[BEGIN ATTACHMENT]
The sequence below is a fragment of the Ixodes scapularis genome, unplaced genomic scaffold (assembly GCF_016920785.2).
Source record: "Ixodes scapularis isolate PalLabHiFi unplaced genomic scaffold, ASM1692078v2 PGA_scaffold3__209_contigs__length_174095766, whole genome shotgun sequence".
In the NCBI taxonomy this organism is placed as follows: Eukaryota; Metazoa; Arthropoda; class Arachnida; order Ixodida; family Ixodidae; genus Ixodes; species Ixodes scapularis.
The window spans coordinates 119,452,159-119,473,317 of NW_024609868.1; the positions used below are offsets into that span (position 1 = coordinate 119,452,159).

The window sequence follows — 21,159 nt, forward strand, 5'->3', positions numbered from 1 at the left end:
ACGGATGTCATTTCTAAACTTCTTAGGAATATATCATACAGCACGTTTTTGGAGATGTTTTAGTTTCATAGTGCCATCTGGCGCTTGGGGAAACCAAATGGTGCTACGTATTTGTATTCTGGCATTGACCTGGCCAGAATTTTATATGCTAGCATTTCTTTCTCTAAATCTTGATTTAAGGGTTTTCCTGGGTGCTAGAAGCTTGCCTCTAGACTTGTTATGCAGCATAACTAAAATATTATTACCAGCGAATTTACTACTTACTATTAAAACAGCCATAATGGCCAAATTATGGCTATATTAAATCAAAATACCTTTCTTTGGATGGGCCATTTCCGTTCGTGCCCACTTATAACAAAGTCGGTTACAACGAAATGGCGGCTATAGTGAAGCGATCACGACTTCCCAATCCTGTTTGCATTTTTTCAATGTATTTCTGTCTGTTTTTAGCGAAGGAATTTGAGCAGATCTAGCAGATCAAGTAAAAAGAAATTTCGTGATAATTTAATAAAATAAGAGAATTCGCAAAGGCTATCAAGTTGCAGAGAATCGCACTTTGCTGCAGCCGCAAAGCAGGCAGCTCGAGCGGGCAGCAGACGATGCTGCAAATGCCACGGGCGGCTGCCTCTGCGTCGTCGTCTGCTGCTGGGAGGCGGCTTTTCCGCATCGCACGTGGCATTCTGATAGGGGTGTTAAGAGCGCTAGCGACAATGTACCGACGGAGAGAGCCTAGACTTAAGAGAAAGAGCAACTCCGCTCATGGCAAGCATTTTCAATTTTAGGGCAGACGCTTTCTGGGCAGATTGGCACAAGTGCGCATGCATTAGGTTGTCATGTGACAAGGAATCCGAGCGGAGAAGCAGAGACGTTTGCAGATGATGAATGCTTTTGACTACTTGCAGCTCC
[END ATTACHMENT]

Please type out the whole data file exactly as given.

The sequence below is a fragment of the Ixodes scapularis genome, unplaced genomic scaffold (assembly GCF_016920785.2).
Source record: "Ixodes scapularis isolate PalLabHiFi unplaced genomic scaffold, ASM1692078v2 PGA_scaffold3__209_contigs__length_174095766, whole genome shotgun sequence".
In the NCBI taxonomy this organism is placed as follows: Eukaryota; Metazoa; Arthropoda; class Arachnida; order Ixodida; family Ixodidae; genus Ixodes; species Ixodes scapularis.
The window spans coordinates 119,452,159-119,473,317 of NW_024609868.1; the positions used below are offsets into that span (position 1 = coordinate 119,452,159).

The window sequence follows — 21,159 nt, forward strand, 5'->3', positions numbered from 1 at the left end:
ACGGATGTCATTTCTAAACTTCTTAGGAATATATCATACAGCACGTTTTTGGAGATGTTTTAGTTTCATAGTGCCATCTGGCGCTTGGGGAAACCAAATGGTGCTACGTATTTGTATTCTGGCATTGACCTGGCCAGAATTTTATATGCTAGCATTTCTTTCTCTAAATCTTGATTTAAGGGTTTTCCTGGGTGCTAGAAGCTTGCCTCTAGACTTGTTATGCAGCATAACTAAAATATTATTACCAGCGAATTTACTACTTACTATTAAAACAGCCATAATGGCCAAATTATGGCTATATTAAATCAAAATACCTTTCTTTGGATGGGCCATTTCCGTTCGTGCCCACTTATAACAAAGTCGGTTACAACGAAATGGCGGCTATAGTGAAGCGATCACGACTTCCCAATCCTGTTTGCATTTTTTCAATGTATTTCTGTCTGTTTTTAGCGAAGGAATTTGAGCAGATCTAGCAGATCAAGTAAAAAGAAATTTCGTGATAATTTAATAAAATAAGAGAATTCGCAAAGGCTATCAAGTTGCAGAGAATCGCACTTTGCTGCAGCCGCAAAGCAGGCAGCTCGAGCGGGCAGCAGACGATGCTGCAAATGCCACGGGCGGCTGCCTCTGCGTCGTCGTCTGCTGCTGGGAGGCGGCTTTTCCGCATCGCACGTGGCATTCTGATAGGGGTGTTAAGAGCGCTAGCGACAATGTACCGACGGAGAGAGCCTAGACTTAAGAGAAAGAGCAACTCCGCTCATGGCAAGCATTTTCAATTTTAGGGCAGACGCTTTCTGGGCAGATTGGCACAAGTGCGCATGCATTAGGTTGTCATGTGACAAGGAATCCGAGCGGAGAAGCAGAGACGTTTGCAGATGATGAATGCTTTTGACTACTTGCAGCTCC